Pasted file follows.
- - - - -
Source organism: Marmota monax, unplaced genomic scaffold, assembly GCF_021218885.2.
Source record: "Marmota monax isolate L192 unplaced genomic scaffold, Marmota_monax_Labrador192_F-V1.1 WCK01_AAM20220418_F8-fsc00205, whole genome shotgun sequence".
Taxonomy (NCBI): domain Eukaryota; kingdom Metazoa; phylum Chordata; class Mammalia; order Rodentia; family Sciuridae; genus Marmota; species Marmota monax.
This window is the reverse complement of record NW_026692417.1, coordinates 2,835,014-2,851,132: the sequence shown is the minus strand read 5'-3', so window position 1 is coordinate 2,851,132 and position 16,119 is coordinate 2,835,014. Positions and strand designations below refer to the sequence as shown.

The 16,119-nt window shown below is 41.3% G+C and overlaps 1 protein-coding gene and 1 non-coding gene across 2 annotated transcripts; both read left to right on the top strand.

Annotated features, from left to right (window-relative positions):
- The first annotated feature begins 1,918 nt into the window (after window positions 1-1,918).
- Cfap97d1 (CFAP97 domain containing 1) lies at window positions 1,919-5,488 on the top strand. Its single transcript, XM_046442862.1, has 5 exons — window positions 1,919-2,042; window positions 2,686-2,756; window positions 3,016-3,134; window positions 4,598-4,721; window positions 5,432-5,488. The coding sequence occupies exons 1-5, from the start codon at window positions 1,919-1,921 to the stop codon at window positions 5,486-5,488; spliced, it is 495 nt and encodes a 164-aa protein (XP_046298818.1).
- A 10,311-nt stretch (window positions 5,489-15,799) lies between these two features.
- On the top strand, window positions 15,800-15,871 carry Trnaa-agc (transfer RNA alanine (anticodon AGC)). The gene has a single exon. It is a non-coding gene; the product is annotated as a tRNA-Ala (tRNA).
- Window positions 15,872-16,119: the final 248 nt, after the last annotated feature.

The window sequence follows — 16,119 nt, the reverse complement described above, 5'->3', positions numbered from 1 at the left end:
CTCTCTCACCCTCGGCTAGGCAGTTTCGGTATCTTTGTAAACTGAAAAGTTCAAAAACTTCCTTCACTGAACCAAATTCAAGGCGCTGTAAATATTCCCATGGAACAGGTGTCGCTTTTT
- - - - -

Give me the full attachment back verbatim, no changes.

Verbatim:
Source organism: Marmota monax, unplaced genomic scaffold, assembly GCF_021218885.2.
Source record: "Marmota monax isolate L192 unplaced genomic scaffold, Marmota_monax_Labrador192_F-V1.1 WCK01_AAM20220418_F8-fsc00205, whole genome shotgun sequence".
Taxonomy (NCBI): domain Eukaryota; kingdom Metazoa; phylum Chordata; class Mammalia; order Rodentia; family Sciuridae; genus Marmota; species Marmota monax.
This window is the reverse complement of record NW_026692417.1, coordinates 2,835,014-2,851,132: the sequence shown is the minus strand read 5'-3', so window position 1 is coordinate 2,851,132 and position 16,119 is coordinate 2,835,014. Positions and strand designations below refer to the sequence as shown.

The 16,119-nt window shown below is 41.3% G+C and overlaps 1 protein-coding gene and 1 non-coding gene across 2 annotated transcripts; both read left to right on the top strand.

Annotated features, from left to right (window-relative positions):
- The first annotated feature begins 1,918 nt into the window (after window positions 1-1,918).
- Cfap97d1 (CFAP97 domain containing 1) lies at window positions 1,919-5,488 on the top strand. Its single transcript, XM_046442862.1, has 5 exons — window positions 1,919-2,042; window positions 2,686-2,756; window positions 3,016-3,134; window positions 4,598-4,721; window positions 5,432-5,488. The coding sequence occupies exons 1-5, from the start codon at window positions 1,919-1,921 to the stop codon at window positions 5,486-5,488; spliced, it is 495 nt and encodes a 164-aa protein (XP_046298818.1).
- A 10,311-nt stretch (window positions 5,489-15,799) lies between these two features.
- On the top strand, window positions 15,800-15,871 carry Trnaa-agc (transfer RNA alanine (anticodon AGC)). The gene has a single exon. It is a non-coding gene; the product is annotated as a tRNA-Ala (tRNA).
- Window positions 15,872-16,119: the final 248 nt, after the last annotated feature.

The window sequence follows — 16,119 nt, the reverse complement described above, 5'->3', positions numbered from 1 at the left end:
CTCTCTCACCCTCGGCTAGGCAGTTTCGGTATCTTTGTAAACTGAAAAGTTCAAAAACTTCCTTCACTGAACCAAATTCAAGGCGCTGTAAATATTCCCATGGAACAGGTGTCGCTTTTT